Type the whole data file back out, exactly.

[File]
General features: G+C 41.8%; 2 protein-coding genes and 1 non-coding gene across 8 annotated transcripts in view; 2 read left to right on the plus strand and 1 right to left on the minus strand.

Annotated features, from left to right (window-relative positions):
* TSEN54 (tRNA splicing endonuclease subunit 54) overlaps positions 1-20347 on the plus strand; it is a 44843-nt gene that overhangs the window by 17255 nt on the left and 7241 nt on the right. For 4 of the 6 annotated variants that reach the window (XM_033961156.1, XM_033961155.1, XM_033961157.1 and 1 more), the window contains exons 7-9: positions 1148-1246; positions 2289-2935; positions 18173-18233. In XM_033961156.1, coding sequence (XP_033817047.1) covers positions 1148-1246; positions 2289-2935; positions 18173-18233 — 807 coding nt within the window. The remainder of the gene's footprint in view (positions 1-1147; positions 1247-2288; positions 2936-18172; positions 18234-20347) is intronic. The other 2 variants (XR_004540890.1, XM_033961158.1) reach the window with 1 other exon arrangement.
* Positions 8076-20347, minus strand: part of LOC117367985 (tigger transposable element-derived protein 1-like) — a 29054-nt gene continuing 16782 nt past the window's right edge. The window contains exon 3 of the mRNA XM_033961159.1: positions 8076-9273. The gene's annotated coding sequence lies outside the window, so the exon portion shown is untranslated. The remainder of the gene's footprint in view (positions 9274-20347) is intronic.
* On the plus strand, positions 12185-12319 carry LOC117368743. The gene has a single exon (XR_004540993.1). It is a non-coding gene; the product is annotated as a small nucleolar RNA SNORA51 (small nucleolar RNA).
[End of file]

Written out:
General features: G+C 41.8%; 2 protein-coding genes and 1 non-coding gene across 8 annotated transcripts in view; 2 read left to right on the plus strand and 1 right to left on the minus strand.

Annotated features, from left to right (window-relative positions):
* TSEN54 (tRNA splicing endonuclease subunit 54) overlaps positions 1-20347 on the plus strand; it is a 44843-nt gene that overhangs the window by 17255 nt on the left and 7241 nt on the right. For 4 of the 6 annotated variants that reach the window (XM_033961156.1, XM_033961155.1, XM_033961157.1 and 1 more), the window contains exons 7-9: positions 1148-1246; positions 2289-2935; positions 18173-18233. In XM_033961156.1, coding sequence (XP_033817047.1) covers positions 1148-1246; positions 2289-2935; positions 18173-18233 — 807 coding nt within the window. The remainder of the gene's footprint in view (positions 1-1147; positions 1247-2288; positions 2936-18172; positions 18234-20347) is intronic. The other 2 variants (XR_004540890.1, XM_033961158.1) reach the window with 1 other exon arrangement.
* Positions 8076-20347, minus strand: part of LOC117367985 (tigger transposable element-derived protein 1-like) — a 29054-nt gene continuing 16782 nt past the window's right edge. The window contains exon 3 of the mRNA XM_033961159.1: positions 8076-9273. The gene's annotated coding sequence lies outside the window, so the exon portion shown is untranslated. The remainder of the gene's footprint in view (positions 9274-20347) is intronic.
* On the plus strand, positions 12185-12319 carry LOC117368743. The gene has a single exon (XR_004540993.1). It is a non-coding gene; the product is annotated as a small nucleolar RNA SNORA51 (small nucleolar RNA).